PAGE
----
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40 meter rotary dipole

(Dennis Schaefer)875587822Tue, 30 Sep 1997 02:50:22 +0000 (UTC)
I have always used wire antennas and verticals on 40 meters with good
success.  I recently acquired a KLM 40M-1 "dipole module".  This is
essentially a 47 foot single element antenna which is intended to be placed
above another HF beam.  I've never used anything like this before.

I only bought it because the price was irresistible, but now I'm thinking I
might want to use it above my KT-34XA.  I know it should be mounted in line
with the XA's boom.  

 Will I get better DX performance with this antenna at about 60 ft. than a
full size dipole  at about 50 feet (which generally ends up with the ends
drooping down to 30-35 feet)?  Will I notice the directive effects as I
rotate this antenna?

I have lots of 50-55 foot pine trees to hang wires in, but this antenna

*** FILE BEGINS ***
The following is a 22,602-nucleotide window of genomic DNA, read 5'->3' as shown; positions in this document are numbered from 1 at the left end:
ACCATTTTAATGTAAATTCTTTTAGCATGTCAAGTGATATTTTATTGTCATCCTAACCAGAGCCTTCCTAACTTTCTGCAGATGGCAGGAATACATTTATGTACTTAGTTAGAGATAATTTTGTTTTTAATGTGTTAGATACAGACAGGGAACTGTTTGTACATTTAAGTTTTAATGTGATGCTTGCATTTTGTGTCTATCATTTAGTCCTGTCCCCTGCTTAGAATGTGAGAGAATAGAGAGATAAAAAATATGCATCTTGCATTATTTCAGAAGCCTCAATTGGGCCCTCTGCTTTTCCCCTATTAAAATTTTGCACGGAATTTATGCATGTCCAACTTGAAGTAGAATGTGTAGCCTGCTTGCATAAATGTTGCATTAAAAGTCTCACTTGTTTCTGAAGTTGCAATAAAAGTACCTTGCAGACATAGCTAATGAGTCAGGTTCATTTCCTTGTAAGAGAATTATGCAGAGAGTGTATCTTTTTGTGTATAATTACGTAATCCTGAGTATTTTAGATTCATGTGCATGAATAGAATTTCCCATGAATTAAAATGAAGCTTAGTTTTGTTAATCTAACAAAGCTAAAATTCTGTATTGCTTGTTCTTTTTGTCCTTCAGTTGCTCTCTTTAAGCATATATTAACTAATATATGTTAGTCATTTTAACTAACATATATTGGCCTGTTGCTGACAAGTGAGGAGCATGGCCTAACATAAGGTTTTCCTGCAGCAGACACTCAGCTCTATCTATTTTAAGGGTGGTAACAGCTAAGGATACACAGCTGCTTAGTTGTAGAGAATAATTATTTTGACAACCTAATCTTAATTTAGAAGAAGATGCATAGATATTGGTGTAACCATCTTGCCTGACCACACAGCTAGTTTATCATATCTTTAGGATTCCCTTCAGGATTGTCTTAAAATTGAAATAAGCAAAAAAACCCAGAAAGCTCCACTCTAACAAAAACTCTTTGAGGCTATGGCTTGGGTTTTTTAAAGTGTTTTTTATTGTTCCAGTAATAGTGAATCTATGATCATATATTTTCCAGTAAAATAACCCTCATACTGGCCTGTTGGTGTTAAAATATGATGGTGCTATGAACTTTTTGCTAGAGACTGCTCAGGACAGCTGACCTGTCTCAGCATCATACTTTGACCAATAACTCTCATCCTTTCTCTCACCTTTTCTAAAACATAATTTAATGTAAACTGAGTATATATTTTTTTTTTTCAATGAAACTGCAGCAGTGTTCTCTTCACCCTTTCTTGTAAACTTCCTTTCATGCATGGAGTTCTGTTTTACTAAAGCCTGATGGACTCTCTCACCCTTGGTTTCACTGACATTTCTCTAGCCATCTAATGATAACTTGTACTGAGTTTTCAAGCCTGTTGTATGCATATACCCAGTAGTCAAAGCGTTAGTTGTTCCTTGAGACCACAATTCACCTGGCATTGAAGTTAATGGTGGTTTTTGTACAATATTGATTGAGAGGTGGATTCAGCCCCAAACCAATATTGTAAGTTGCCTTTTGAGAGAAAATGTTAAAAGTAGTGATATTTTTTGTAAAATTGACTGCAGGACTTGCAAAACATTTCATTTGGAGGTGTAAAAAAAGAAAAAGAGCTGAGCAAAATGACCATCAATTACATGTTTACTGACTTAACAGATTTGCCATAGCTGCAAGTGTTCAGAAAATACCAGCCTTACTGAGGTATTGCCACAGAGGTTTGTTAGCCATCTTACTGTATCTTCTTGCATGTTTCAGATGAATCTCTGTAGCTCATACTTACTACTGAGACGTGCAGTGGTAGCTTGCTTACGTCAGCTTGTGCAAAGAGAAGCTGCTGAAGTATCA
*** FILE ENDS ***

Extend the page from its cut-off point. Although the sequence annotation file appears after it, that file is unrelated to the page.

seems like it might work.  On the other hand, my XA will load the 25G/Hazer
and Ham IV rotator pretty well, so had only planned to top it with a
2-meter beam.   (This isn't much bigger than a 2M beam - just 2 sq ft. )

What do you think?  Send to me and I'll summarize for the group.
Thanks, 73,
L. B. Cebik @b.>875616425Tue, 30 Sep 1997 10:47:05 +0000 (UTC)

A rotatable dipole is very useful, and you will get directional--actually
bi-directional--effects so that you can null some QRM to the side.  At 60'
up, which is over 0.4 wl, the pattern will be not a true figure 8, but
more like a peanut with good signal strength reduction off the sides
(dipole ends).  If the antenna is loaded to shorten it, it is unlikely
that the pattern will change and the gain reduction is unlikely to be
noticed.  However, the ability to null signals off the end will come in
handy very often.

I have used many an upper band rotatable dipole for portable and field
work over the years, often hand rotating the antenna (in olden days,
called the Armstrong method).  It often made the difference between a QSO
and lots of futile trying.

A fixed dipole with drooping wires tends to lose some of its side nulls
the more the ends droop toward a true inverted V configuration.  Patterns
tends to oval-ize, with less nulling off the ends.  Hence, if mechanically
feasible, I would encourage use of the new antenna.  But keep the old
dipole for a while, as both an emergency antenna and to make some A-B

Hope these notes help.


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